Loneliness and Isolation in Older Adults

by NewsUSA
Senior social connections

While the holiday season can be a busy and hectic time for many, it presents the perfect opportunity to reconnect with family and friends. But with the presence of COVID-19, holiday plans may look different this year as many families host virtual celebrations or small gatherings with increased safety measures.

Regardless of how the holidays are celebrated, they are still an ideal time to check in on the health and well-being of older loved ones, especially during this particularly isolating time. Even though many of us may not see our loved ones in person over the holidays, virtual platforms are making it easier than ever to stay connected.

While not being able to come together to celebrate holidays and major life milestones isn’t new for 2020, the impacts of isolation and loneliness are still very real, particularly for the aging population. As social distancing remains necessary to slow the spread of COVID-19, many are feeling the effects on their physical and mental health. In fact, earlier this year more than half of older adults (56 percent) reported feeling isolated from others compared to 27 percent in 2018, according to the University of Michigan National Poll on Healthy Aging.

“The rise in feelings of loneliness and isolation in older adults over the last several months is alarming,” says Lakelyn Hogan, Ph.D., gerontologist and caregiver advocate for Home Instead®. “While home remains the safest place for seniors this holiday season, it’ll be more important than ever to stay connected with your loved ones and pay close attention to any changes to their personality or behavior.”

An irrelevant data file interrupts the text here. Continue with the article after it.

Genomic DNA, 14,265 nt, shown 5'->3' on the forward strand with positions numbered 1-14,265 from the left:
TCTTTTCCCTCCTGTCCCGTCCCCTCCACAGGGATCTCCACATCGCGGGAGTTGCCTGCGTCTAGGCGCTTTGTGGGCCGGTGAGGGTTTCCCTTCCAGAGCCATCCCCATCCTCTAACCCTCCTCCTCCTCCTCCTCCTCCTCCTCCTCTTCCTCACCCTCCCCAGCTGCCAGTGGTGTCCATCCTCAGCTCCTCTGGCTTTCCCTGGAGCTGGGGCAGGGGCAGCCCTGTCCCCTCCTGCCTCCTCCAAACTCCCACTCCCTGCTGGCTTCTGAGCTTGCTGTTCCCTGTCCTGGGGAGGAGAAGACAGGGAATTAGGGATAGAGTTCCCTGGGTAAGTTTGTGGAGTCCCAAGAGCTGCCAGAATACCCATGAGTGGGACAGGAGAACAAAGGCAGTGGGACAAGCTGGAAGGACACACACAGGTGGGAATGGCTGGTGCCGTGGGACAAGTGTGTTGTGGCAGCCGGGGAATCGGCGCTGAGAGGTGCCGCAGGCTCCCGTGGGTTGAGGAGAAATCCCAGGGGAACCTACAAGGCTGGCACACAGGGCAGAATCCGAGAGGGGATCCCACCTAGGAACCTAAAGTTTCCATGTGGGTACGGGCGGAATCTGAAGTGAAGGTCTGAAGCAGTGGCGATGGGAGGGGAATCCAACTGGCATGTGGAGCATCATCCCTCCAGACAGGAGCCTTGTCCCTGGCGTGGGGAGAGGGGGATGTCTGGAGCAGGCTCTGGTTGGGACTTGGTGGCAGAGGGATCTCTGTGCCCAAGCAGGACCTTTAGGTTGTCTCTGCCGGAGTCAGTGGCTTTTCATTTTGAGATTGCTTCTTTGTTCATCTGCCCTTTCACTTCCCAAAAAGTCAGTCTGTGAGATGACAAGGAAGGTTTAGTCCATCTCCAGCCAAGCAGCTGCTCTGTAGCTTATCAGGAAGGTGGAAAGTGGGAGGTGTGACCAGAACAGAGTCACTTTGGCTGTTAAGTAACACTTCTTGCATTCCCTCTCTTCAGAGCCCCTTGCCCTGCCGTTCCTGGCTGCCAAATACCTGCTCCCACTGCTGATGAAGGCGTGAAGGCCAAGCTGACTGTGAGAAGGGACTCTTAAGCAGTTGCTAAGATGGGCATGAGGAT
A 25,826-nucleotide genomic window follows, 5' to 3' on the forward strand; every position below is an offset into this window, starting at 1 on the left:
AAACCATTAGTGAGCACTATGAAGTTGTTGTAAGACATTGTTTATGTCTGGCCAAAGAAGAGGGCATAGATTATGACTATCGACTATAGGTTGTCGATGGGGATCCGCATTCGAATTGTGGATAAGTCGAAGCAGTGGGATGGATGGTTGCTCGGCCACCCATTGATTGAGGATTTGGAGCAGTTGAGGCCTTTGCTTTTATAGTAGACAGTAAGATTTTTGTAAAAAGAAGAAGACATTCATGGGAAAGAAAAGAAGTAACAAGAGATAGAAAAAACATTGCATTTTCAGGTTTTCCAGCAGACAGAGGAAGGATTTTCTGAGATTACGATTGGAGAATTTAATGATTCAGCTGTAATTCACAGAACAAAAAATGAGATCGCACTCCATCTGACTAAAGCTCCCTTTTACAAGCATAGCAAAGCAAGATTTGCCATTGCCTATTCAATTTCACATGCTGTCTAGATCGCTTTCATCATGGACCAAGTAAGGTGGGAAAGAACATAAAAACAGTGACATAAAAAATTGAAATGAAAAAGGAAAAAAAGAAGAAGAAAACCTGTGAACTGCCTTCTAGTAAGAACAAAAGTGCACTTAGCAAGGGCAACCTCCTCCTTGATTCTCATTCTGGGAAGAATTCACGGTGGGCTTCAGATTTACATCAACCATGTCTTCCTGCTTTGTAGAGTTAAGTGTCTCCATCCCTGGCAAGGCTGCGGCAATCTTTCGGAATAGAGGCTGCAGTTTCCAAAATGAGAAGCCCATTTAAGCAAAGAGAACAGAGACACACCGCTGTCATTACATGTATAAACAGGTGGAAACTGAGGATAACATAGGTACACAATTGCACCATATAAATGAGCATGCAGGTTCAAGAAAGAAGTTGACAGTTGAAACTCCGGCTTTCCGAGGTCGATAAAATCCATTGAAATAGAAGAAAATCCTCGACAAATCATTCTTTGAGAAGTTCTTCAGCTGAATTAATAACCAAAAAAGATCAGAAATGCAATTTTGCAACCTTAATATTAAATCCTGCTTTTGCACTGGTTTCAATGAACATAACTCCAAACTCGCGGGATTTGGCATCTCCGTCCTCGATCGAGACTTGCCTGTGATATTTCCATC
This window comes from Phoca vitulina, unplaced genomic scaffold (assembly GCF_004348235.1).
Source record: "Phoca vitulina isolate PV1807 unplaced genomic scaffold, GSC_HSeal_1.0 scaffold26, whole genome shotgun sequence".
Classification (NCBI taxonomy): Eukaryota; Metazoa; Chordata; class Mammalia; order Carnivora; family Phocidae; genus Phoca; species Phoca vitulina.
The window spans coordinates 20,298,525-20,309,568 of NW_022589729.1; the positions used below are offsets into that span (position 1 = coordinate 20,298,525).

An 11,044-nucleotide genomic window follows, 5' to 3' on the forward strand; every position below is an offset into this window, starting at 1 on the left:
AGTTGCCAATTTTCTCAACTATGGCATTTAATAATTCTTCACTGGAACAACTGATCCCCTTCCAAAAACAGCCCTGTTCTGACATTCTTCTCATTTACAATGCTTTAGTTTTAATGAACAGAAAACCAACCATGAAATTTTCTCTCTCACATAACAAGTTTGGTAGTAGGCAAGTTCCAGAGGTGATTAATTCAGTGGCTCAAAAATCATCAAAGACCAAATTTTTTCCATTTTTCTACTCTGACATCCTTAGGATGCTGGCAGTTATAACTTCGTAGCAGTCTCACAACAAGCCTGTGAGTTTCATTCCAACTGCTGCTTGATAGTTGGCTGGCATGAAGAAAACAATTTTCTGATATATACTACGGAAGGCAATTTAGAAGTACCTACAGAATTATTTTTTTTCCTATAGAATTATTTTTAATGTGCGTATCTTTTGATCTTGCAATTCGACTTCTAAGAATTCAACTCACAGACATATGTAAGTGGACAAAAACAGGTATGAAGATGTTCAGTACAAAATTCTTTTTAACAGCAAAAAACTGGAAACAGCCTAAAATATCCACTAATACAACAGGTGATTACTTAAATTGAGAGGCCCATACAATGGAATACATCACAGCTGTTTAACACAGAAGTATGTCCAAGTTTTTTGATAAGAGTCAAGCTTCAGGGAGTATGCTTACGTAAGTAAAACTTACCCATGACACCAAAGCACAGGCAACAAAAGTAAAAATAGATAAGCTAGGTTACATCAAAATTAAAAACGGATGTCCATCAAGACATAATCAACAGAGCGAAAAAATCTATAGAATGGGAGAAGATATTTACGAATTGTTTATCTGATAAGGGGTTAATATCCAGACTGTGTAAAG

So whether you are celebrating the holidays virtually or practicing a socially distant get-together, here are a few signs that could indicate that your loved one may be experiencing the effects of this crisis and could benefit from a helping hand and more consistent companionship:

  • Lack of Communication. Have they lost interest in socializing, either virtually or in person? Do they repeat themselves or struggle to find the right words? Do they forget what they are saying mid-sentence?
  • Varying Moods. Have you noticed any recent changes in their attitude? Do they seem easily flustered or unusually sad? Are they leaving voicemails or sending text messages that seem out of the ordinary?
  • Changes in Appearance. Do their clothes seem rumpled or unwashed? Is their hair unkempt? Have they gained or lost a noticeable amount of weight?
  • Difficulty Concentrating. Do they seem disengaged or restless? Are they having difficulty keeping up with conversations? Do they appear to have trouble hearing or ask for details to be repeated?
  • Memory Loss. Are they having difficulty remembering names of family and friends? Have they forgotten recent events? Do they seem confused or overwhelmed?

Acknowledging these signs may be difficult for both family members and older adults, but accepting that your loved one may need additional help early on will increase the likelihood they can continue to age safely and comfortably in their home for years to come.

For additional tips or to learn more about temporary or long-term care options, contact your local Home Instead office or visit www.homeinstead.com.

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